For a few comments on the Canadian Federal Election results that came in last night.
Like everyone else in the country this morning, I’m waking up to a very different government than I expected to have even a few weeks ago. There’s much to celebrate, and also much to fear; it’s a weird feeling, and the whole country’s going to have to take a little breather, I think, to get used to this very new look and feel in our Parliament.
For those who weren’t paying close attention, here’s what happened. For the last number of years, we’ve had a Conservative minority government, with 3 other parties making up the balance: the Liberals (Canada’s oldest political party, usually centre-left, and often called the “natural governing party”), the NDP (a European-style social democrat party that is a perennial 3rd, but is beloved for having brought universal healthcare to Canada), and the Bloc Quebecois (the Quebec seperatists that has held Quebec for 20 years, which has so many seats that the BQ has held the Official Opposition role before, but that can never form government because they only run candidates in Quebec).
The minority government means that to pass any legislation, at least one other party has to vote with the government, otherwise, the government doesn’t have enough seats. This often leads to co-operative governments, but in the last number of years, it’s led to a lot of posturing and squabbling. Very creepily, it’s also led to the Conservative party to ignore a lot of the rules and conventions of parliament.
In fact, the Conservatives were so deceptive and rude that we had this election because the rest of the parties ended up finding the Conservatives in contempt of parliament–the first time in history that rule has been invoked.
Despite the circumstances, though, pretty much everyone was predicting that we’d end up after the election with basically the same government that had just been dissolved. And until a couple of weeks ago (we have 6 week election campagins), that looked like a pretty safe bet.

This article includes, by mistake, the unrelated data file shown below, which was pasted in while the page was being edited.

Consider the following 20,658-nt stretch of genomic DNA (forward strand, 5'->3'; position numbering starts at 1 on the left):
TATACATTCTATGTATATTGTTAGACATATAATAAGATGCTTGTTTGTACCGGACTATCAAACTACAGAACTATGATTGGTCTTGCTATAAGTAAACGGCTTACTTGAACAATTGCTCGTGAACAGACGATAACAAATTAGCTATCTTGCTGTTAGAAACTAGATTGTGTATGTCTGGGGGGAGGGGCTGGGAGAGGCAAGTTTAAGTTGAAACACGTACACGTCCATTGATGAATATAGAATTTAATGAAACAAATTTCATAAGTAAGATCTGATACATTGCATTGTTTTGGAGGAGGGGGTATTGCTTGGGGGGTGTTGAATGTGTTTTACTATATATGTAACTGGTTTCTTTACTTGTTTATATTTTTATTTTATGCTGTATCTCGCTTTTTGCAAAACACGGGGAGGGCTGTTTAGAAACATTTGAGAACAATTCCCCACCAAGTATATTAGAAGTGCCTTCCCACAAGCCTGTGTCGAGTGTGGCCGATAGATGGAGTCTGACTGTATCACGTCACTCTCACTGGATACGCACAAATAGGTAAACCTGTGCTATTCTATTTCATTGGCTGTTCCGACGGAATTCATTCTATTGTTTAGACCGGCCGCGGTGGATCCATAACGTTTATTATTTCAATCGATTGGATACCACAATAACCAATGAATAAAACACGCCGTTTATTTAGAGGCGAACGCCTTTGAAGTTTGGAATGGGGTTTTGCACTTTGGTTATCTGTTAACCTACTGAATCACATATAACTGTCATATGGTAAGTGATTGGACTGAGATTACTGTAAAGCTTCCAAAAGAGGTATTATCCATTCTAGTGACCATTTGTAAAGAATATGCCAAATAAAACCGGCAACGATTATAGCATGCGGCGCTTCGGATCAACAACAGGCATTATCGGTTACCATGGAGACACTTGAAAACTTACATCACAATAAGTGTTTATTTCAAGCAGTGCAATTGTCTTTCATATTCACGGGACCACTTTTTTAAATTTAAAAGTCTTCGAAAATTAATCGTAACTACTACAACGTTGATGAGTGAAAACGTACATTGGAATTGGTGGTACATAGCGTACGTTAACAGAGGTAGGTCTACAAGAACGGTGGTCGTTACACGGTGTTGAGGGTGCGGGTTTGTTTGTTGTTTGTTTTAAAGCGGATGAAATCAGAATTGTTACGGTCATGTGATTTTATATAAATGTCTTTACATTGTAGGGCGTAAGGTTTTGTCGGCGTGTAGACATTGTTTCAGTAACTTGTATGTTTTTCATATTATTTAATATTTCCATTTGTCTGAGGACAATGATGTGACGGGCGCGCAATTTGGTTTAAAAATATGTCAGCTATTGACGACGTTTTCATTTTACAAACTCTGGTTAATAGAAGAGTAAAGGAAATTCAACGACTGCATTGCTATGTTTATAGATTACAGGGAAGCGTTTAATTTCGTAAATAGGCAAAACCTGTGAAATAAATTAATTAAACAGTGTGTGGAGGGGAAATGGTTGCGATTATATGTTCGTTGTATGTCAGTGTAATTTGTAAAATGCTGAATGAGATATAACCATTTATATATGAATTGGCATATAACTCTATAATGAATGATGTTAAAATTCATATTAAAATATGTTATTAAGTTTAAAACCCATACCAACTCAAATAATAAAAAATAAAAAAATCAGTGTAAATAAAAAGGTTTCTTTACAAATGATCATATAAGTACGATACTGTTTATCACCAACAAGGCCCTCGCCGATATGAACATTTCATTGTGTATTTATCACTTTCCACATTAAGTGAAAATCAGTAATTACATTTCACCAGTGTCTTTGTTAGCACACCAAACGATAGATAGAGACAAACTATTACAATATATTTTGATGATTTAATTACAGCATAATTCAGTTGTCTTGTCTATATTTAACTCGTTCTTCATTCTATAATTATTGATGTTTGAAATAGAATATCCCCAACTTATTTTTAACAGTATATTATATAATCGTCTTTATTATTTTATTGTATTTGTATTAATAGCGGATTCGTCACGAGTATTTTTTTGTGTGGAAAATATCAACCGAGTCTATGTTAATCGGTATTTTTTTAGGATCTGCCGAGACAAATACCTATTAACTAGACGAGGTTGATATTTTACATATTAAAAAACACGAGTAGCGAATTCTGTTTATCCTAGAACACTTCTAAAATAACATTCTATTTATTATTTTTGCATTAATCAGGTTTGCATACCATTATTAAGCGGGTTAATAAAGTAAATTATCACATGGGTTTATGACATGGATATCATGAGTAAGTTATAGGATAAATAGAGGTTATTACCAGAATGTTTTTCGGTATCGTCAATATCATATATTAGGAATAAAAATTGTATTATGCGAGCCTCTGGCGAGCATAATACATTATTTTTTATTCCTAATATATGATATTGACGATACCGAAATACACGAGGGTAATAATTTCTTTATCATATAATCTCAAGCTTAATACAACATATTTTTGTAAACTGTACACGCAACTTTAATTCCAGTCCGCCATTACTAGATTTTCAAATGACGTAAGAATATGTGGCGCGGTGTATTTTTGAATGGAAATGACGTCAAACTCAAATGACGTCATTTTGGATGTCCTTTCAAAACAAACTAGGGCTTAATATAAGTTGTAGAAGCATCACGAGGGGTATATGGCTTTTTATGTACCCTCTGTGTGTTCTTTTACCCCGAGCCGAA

But that’s not what we’re waking up to. Instead, the Conservative’s “give us a majority government or doom will come to us all” campaign seems to have worked, and they won a substantial majority last night. On the other hand, the NDP’s relentlessly positive campaign of practicality, working together, and platform policies of supportive and caring government also seems to have worked. The NDP more than doubled their record number of seats and have formed the Opposition! It’s hard to overstate what a transformation that is. The Green party also had an amazing, exciting breakthrough and their leader won the Green’s first seat ever! And the NDP’s gain came at the expense of the BQ, which is down to around 3 seats (haven’t checked the final numbers), and is basically eradicated as a party. The Liberals have been pummeled; some are wondering if they will ever return.
I have been accused of being a relentlessly positive person (mostly by my more pessimistic husband 🙂 ). And I am. But I don’t base my optimism on rose-colored glasses or willful ignorance of reality. The Conservatives now have almost unfettered power, and this is very scary to me. I am ideologically opposed to them in almost every way, including the fact that they are very ideologically driven, which I find scary in and of itself. I think it’s pretty clear that I will vehemently disagree with the direction the government takes for the next 4 years. I expect to be disgusted and sad and worried.
But. This is not the end of the world or of the country as we know it. Canada, along with every other democracy in the world, goes through political cycles of left and right and sometimes other, and Canadians have had Conservative governments many times in our history. Living in a democracy still means that the people have a lot of power. And it is our collective culture that determines who we are on the ground, not our government alone. Just because this government will do less than nothing about climate change adaptation or prevention, for instance, doesn’t mean that Canada does nothing. We are all going to continue to do the work that we feel is important, and continue to move issues forward that we feel need to be addressed.
And, the NDP and Greens (and the Liberals, too, though I don’t really care as much about what happens to them) now have 4 years to gain support, to work on their policies, and for the public to get more comfortable with them. Because sometimes the universe is just biding time. Would Obama (whatever you think of him) ever have been elected if George W hadn’t had 8 years to really show the country and the world what he was made of?
More than anything, I love it when the will of the people is strong and unpredictable. My favorite move in curling is when someone throws a rock that completely clears the ice and everyone gets to start again. I love it when all the rules change and we have to throw out all the ways we used to think and reconsider all our options. That’s what Canada looks like to me this morning–scary and hopeful all at the same time.